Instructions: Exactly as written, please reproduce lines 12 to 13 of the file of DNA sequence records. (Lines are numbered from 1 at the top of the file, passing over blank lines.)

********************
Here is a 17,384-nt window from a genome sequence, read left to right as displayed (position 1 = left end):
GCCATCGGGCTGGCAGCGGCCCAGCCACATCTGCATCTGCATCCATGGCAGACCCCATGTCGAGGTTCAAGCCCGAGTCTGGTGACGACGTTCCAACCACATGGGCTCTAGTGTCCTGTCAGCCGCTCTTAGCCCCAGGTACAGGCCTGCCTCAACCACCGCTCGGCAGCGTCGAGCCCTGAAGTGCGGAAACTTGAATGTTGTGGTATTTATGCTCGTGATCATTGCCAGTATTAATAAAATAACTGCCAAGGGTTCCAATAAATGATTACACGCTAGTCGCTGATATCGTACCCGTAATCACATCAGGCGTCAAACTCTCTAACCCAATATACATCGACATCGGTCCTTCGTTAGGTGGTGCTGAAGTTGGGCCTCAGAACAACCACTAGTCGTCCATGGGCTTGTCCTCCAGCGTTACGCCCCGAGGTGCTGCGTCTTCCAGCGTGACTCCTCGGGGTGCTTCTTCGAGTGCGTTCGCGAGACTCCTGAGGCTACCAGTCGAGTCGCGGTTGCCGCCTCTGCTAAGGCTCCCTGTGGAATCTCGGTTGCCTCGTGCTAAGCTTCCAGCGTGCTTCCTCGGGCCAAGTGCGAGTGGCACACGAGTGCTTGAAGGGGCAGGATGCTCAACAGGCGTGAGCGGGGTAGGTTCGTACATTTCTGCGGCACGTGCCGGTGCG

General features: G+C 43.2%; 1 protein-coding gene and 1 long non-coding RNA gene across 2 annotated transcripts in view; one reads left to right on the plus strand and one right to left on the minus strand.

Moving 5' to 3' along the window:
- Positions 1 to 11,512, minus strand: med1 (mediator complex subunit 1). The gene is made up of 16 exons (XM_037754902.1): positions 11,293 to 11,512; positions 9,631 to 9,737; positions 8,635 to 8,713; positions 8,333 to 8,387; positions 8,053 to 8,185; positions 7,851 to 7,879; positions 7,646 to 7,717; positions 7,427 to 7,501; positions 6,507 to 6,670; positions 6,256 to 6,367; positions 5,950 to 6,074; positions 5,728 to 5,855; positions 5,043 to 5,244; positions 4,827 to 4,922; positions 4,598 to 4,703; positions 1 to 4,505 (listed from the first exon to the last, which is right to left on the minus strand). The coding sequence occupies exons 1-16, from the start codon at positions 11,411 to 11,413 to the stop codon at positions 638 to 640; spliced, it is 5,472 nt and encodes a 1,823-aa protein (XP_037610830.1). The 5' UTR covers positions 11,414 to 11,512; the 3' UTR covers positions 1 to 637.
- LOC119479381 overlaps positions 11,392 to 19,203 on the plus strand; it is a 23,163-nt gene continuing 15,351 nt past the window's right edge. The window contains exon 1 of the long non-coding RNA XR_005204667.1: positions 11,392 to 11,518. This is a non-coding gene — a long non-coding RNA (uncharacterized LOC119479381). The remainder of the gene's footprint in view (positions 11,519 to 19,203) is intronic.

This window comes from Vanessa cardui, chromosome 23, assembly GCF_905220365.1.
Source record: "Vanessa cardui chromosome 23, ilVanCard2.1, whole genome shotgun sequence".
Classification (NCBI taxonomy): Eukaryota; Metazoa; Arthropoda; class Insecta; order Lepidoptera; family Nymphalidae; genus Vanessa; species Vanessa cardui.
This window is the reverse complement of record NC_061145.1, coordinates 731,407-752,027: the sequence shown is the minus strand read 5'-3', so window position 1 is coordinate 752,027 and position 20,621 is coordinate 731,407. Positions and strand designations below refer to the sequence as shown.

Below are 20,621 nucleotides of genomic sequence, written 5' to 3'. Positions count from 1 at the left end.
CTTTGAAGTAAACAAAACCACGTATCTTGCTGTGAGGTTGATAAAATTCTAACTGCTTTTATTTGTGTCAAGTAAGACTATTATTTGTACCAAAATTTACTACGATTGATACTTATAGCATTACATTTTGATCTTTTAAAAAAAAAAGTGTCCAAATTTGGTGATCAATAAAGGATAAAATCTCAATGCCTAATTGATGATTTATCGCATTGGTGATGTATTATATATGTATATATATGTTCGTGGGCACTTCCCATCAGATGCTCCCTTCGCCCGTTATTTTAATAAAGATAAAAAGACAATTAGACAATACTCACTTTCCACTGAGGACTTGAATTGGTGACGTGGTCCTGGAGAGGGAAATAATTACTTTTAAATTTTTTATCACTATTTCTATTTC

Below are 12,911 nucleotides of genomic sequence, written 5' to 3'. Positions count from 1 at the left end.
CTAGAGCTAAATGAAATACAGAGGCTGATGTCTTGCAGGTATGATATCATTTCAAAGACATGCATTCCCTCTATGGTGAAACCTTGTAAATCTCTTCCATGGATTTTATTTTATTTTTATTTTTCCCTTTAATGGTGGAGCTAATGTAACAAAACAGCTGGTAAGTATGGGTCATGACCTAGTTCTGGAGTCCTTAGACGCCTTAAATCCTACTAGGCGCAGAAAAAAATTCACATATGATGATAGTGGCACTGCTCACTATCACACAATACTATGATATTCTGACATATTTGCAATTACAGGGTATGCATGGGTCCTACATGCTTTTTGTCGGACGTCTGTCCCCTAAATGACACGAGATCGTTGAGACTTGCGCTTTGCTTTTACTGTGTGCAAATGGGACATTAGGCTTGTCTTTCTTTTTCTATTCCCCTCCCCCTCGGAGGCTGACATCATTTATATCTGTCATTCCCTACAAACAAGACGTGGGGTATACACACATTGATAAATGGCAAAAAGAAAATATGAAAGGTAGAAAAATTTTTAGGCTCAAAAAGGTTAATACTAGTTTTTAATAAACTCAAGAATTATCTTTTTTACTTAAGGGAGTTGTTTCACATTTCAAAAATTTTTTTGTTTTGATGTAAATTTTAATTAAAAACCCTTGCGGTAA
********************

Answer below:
CTTTGAAGTAAACAAAACCACGTATCTTGCTGTGAGGTTGATAAAATTCTAACTGCTTTTATTTGTGTCAAGTAAGACTATTATTTGTACCAAAATTTACTACGATTGATACTTATAGCATTACATTTTGATCTTTTAAAAAAAAAAGTGTCCAAATTTGGTGATCAATAAAGGATAAAATCTCAATGCCTAATTGATGATTTATCGCATTGGTGATGTATTATATATGTATATATATGTTCGTGGGCACTTCCCATCAGATGCTCCCTTCGCCCGTTATTTTAATAAAGATAAAAAGACAATTAGACAATACTCACTTTCCACTGAGGACTTGAATTGGTGACGTGGTCCTGGAGAGGGAAATAATTACTTTTAAATTTTTTATCACTATTTCTATTTC

Below are 12,911 nucleotides of genomic sequence, written 5' to 3'. Positions count from 1 at the left end.